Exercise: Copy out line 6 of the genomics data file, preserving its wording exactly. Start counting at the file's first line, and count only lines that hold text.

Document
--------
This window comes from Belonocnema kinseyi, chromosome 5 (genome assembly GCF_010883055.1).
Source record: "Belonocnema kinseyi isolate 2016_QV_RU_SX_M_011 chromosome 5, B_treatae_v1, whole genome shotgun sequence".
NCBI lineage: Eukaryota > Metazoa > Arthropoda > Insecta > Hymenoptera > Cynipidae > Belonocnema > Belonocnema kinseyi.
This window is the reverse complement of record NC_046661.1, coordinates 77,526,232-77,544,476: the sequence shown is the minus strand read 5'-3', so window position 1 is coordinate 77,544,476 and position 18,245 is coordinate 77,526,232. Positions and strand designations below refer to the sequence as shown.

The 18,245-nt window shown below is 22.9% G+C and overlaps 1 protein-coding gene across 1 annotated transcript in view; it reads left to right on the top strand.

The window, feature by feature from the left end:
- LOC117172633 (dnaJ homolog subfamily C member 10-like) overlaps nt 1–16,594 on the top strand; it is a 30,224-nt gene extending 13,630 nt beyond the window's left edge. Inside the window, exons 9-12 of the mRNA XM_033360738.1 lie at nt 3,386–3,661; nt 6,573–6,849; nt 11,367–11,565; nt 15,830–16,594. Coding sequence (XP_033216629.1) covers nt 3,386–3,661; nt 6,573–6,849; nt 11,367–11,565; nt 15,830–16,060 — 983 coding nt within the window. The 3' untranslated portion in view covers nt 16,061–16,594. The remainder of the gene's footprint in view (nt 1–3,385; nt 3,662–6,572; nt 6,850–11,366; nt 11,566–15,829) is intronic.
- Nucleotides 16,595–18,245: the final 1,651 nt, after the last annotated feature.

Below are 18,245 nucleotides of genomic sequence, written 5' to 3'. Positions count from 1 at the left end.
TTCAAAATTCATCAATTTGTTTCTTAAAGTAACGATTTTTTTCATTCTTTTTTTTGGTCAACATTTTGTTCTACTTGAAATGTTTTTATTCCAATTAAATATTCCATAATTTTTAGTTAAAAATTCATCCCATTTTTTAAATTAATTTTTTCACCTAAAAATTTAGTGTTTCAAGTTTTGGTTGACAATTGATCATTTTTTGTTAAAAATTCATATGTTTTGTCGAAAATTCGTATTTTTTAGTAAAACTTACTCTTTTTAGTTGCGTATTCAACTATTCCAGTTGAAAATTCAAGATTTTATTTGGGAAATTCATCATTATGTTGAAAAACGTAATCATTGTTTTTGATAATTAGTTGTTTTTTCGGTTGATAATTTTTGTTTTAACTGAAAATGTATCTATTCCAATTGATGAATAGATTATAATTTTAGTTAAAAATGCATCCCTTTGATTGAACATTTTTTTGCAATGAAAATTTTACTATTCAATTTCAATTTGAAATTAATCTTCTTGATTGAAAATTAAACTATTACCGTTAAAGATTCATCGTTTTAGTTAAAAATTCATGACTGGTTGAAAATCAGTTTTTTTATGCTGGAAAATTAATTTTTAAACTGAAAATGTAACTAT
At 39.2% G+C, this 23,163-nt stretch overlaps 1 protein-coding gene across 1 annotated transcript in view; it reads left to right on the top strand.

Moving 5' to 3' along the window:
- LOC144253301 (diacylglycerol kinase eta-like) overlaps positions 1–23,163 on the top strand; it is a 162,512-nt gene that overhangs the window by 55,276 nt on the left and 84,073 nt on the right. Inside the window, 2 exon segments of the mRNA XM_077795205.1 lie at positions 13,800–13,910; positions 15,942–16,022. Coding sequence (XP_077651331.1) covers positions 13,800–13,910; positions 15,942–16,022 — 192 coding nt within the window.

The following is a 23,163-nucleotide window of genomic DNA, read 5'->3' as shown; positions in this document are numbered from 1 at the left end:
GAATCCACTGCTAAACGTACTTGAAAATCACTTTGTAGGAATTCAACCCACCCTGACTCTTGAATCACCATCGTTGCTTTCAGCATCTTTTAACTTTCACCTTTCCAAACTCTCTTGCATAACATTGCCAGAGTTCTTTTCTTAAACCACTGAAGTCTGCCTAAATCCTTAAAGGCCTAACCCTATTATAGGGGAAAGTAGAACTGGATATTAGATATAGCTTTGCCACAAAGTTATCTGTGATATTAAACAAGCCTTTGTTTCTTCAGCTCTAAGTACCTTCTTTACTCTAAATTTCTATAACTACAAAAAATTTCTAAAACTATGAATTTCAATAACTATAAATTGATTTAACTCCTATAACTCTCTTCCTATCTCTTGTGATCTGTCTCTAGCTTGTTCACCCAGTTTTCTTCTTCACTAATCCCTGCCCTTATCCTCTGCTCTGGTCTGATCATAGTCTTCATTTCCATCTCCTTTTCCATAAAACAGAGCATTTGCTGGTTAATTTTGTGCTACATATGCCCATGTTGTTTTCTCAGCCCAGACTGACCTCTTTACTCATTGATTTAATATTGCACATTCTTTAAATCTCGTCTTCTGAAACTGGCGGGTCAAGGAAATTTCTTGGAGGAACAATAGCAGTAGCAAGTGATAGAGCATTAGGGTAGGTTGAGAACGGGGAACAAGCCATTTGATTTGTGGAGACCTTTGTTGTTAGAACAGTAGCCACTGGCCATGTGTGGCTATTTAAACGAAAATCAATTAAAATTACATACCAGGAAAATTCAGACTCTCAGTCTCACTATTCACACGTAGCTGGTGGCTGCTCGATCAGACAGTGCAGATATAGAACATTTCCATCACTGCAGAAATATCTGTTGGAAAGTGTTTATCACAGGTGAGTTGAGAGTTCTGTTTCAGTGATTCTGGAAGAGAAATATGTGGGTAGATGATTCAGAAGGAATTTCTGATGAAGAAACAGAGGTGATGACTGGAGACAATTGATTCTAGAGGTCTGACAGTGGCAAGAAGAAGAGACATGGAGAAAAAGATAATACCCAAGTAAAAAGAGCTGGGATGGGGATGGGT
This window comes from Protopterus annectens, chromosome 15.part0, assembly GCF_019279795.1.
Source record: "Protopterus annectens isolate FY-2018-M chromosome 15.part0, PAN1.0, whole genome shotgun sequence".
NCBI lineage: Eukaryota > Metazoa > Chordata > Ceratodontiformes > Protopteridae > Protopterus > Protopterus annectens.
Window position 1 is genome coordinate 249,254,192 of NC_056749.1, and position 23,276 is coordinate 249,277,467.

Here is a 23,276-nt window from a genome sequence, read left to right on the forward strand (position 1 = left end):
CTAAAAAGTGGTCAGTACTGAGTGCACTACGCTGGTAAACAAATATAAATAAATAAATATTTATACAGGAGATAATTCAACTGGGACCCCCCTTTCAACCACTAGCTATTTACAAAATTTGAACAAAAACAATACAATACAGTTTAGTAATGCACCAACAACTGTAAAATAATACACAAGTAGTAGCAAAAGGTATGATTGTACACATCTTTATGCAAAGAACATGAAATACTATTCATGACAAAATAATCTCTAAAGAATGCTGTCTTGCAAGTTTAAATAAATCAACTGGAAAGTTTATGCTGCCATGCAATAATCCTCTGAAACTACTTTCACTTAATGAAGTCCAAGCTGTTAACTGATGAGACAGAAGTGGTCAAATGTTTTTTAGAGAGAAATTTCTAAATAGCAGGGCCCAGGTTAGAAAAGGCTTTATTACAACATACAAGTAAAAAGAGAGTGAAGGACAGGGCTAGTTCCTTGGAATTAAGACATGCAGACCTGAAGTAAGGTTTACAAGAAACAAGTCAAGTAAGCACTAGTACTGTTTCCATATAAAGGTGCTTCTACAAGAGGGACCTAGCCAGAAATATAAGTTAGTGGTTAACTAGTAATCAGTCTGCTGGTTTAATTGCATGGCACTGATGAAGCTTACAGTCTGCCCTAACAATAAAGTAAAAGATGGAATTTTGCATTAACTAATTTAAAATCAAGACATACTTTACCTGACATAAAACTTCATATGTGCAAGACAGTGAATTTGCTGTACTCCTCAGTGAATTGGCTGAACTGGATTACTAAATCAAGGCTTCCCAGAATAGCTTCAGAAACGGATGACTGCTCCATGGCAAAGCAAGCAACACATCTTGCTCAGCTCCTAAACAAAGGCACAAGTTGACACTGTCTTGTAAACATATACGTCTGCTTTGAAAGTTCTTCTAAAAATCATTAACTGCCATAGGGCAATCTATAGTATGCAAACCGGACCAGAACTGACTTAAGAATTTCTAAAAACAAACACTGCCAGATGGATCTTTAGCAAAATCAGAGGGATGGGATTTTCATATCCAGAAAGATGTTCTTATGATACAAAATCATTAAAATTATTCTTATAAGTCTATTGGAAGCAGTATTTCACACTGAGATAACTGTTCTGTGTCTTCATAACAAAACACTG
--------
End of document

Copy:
The window, feature by feature from the left end: